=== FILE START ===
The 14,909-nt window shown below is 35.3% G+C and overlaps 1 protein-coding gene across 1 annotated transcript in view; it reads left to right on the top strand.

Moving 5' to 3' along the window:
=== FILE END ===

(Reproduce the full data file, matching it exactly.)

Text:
The 14,909-nt window shown below is 35.3% G+C and overlaps 1 protein-coding gene across 1 annotated transcript in view; it reads left to right on the top strand.

Moving 5' to 3' along the window: